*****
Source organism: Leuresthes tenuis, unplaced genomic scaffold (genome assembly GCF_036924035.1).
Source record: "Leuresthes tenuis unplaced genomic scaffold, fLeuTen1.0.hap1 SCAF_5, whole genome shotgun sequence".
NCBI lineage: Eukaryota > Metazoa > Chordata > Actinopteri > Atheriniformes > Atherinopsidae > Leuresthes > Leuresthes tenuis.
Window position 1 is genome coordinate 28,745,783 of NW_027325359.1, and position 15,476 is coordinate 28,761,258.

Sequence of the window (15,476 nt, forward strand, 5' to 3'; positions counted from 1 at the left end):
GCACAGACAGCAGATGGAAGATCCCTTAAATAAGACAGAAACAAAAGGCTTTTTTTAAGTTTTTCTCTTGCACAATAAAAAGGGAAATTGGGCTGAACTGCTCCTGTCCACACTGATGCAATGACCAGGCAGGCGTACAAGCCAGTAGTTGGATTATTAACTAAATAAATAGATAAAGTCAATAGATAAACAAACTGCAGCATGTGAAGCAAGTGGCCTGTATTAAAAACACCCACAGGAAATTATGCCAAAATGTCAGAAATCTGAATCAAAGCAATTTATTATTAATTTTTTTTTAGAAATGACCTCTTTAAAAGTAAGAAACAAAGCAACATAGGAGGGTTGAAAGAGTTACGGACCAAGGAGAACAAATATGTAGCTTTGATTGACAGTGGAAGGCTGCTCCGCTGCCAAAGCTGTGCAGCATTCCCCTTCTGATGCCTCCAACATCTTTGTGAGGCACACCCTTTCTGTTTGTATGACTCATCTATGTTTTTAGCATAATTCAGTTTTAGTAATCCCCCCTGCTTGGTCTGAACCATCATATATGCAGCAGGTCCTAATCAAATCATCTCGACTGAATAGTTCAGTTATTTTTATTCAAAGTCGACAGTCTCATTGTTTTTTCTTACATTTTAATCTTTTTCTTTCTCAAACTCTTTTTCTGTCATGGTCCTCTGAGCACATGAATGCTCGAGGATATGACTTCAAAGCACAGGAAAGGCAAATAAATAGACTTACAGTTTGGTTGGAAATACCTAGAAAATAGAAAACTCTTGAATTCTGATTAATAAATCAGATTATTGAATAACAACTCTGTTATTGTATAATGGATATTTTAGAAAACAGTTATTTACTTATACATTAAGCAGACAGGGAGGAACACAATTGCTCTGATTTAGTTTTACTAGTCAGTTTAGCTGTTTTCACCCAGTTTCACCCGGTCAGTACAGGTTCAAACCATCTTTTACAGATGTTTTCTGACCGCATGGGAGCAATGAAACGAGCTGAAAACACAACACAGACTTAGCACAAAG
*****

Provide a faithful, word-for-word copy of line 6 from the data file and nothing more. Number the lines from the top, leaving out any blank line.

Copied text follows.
GCACAGACAGCAGATGGAAGATCCCTTAAATAAGACAGAAACAAAAGGCTTTTTTTAAGTTTTTCTCTTGCACAATAAAAAGGGAAATTGGGCTGAACTGCTCCTGTCCACACTGATGCAATGACCAGGCAGGCGTACAAGCCAGTAGTTGGATTATTAACTAAATAAATAGATAAAGTCAATAGATAAACAAACTGCAGCATGTGAAGCAAGTGGCCTGTATTAAAAACACCCACAGGAAATTATGCCAAAATGTCAGAAATCTGAATCAAAGCAATTTATTATTAATTTTTTTTTAGAAATGACCTCTTTAAAAGTAAGAAACAAAGCAACATAGGAGGGTTGAAAGAGTTACGGACCAAGGAGAACAAATATGTAGCTTTGATTGACAGTGGAAGGCTGCTCCGCTGCCAAAGCTGTGCAGCATTCCCCTTCTGATGCCTCCAACATCTTTGTGAGGCACACCCTTTCTGTTTGTATGACTCATCTATGTTTTTAGCATAATTCAGTTTTAGTAATCCCCCCTGCTTGGTCTGAACCATCATATATGCAGCAGGTCCTAATCAAATCATCTCGACTGAATAGTTCAGTTATTTTTATTCAAAGTCGACAGTCTCATTGTTTTTTCTTACATTTTAATCTTTTTCTTTCTCAAACTCTTTTTCTGTCATGGTCCTCTGAGCACATGAATGCTCGAGGATATGACTTCAAAGCACAGGAAAGGCAAATAAATAGACTTACAGTTTGGTTGGAAATACCTAGAAAATAGAAAACTCTTGAATTCTGATTAATAAATCAGATTATTGAATAACAACTCTGTTATTGTATAATGGATATTTTAGAAAACAGTTATTTACTTATACATTAAGCAGACAGGGAGGAACACAATTGCTCTGATTTAGTTTTACTAGTCAGTTTAGCTGTTTTCACCCAGTTTCACCCGGTCAGTACAGGTTCAAACCATCTTTTACAGATGTTTTCTGACCGCATGGGAGCAATGAAACGAGCTGAAAACACAACACAGACTTAGCACAAAG